Japan Loves The Bank Bail-In Model As well

Although difficult to spot trends in this uncertain and volatile climate, there is one crystal clear trend: bank bail-ins. They became “mainstream” in Cyprus in March of this year. The Europeans fell in love with the model right away as confirmed by European finance minister Jeroen Dijsselbloem. Only two months later the phenomenon is going global. Yesterday, Japan officially announced they would adopt the model when it would be required. The trend is spreading as fast as viral trends on the internet.

Yesterday’s newsflash out of Japan:

Japan’s Financial Services Agency will enact new rules that will force failed bank losses on investors, if needed, via a mechanism known as a “bail-in,” according to The Nikkei. Mitsubishi UFJ (MTU), Mizuho Financial (MFG) and Sumitomo Mitsui (SMFG) are among those proposing amendments to allow them to issue the types of preferred shares or subordinated bonds that would be used in such cases, the report noted. (source)

The bank bail-in model is being elaborated in detail as we speak. Last week, the Bank for International Settlements announced they are working on the template, i.e. a blueprint which outlines the steps to handle the failure of a major bank and associated conditions to be met for ‘bailing-in’ deposits. Eric Sprott (www.sprott.com) explained into more detail  the mechanism the BIS is setting up to recapitalize failed banks without the use of taxpayers’ money.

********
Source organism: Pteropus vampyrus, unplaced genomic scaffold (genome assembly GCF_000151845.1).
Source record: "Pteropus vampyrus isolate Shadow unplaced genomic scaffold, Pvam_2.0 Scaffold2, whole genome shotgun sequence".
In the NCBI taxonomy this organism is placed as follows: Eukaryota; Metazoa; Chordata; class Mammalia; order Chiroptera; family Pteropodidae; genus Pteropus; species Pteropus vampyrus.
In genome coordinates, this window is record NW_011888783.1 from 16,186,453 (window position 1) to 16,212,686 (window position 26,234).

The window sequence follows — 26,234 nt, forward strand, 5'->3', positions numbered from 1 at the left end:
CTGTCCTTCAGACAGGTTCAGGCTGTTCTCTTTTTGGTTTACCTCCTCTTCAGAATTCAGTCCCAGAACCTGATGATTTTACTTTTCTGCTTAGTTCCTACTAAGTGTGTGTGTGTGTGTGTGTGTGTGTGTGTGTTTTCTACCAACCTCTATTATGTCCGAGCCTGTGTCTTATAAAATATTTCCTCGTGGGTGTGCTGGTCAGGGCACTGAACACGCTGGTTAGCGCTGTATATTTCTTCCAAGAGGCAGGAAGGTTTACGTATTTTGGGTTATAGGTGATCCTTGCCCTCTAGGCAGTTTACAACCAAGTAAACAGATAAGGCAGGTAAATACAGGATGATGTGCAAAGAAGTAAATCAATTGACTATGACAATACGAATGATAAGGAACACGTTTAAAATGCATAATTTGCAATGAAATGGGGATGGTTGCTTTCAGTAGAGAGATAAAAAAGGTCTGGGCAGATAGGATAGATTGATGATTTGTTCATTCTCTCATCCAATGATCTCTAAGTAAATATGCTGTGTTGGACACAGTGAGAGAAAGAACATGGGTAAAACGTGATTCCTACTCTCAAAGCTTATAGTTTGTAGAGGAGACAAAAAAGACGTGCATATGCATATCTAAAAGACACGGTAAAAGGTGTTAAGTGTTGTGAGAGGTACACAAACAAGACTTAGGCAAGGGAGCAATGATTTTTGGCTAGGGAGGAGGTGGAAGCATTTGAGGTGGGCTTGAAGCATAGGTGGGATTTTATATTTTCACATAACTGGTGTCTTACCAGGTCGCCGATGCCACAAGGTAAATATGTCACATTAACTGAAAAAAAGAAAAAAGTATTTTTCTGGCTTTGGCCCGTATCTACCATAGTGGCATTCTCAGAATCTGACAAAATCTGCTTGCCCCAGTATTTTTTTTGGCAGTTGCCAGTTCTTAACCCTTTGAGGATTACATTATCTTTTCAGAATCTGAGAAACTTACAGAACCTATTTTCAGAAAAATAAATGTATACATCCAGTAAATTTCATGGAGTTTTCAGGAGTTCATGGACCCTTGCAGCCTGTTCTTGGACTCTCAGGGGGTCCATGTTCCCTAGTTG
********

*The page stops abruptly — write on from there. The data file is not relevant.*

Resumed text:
They propose a process whereby a bank, if it reached the point of failure, could transfer ownership to a newly created holding company over a weekend and be recapitalized. The bank would then be sold, enabling the market to determine the ultimate losses to previous equity holders and creditors. And, yes, this scenario includes losses for depositors above a guaranteed limit. Presto! A new bank with a clean balance sheet, ready to receive liquidity support from the prevailing central bank, without the need for handouts, bailouts, TARP programs, or any other form of government assistance. Previous debt and equity holders and depositors of this failed bank would be left with an equity position in the new entity.

In the same update, Eric Sprott discusses the impact for investors:

By law, when you put your money into a deposit account, your money becomes a liability of the bank. Above an insured amount, you become an ‘unsecured creditor’ with a claim against the assets of a bank if it were to fail; your deposits are now pooled with other assets and divided amongst other creditors. We urge investors to consider any deposits above the insured amounts to be only as safe as the credit-worthiness and capital structure of the bank indicates. Only by understanding where you are in the creditor ‘pecking order’ will you avoid a ‘Dijssel-Bomb’ in the next phase of the on-going financial crisis.

What does all this mean for precious metals? One would intuitively conclude that precious metals, in physical and allocated form, would be the ultimate protection. We believe it still is the case. But … in this environment with deflationary forces precious metals holders should be prepared to stomach lower prices. It remains unknown for how long this disconnect between decreasing prices and increasing protective value will go on. Clearly the market price of precious metals (which is determined by “the market”) does not reflect the price and value for small investors and individuals. It is important to understand this disconnect, and act accordingly.

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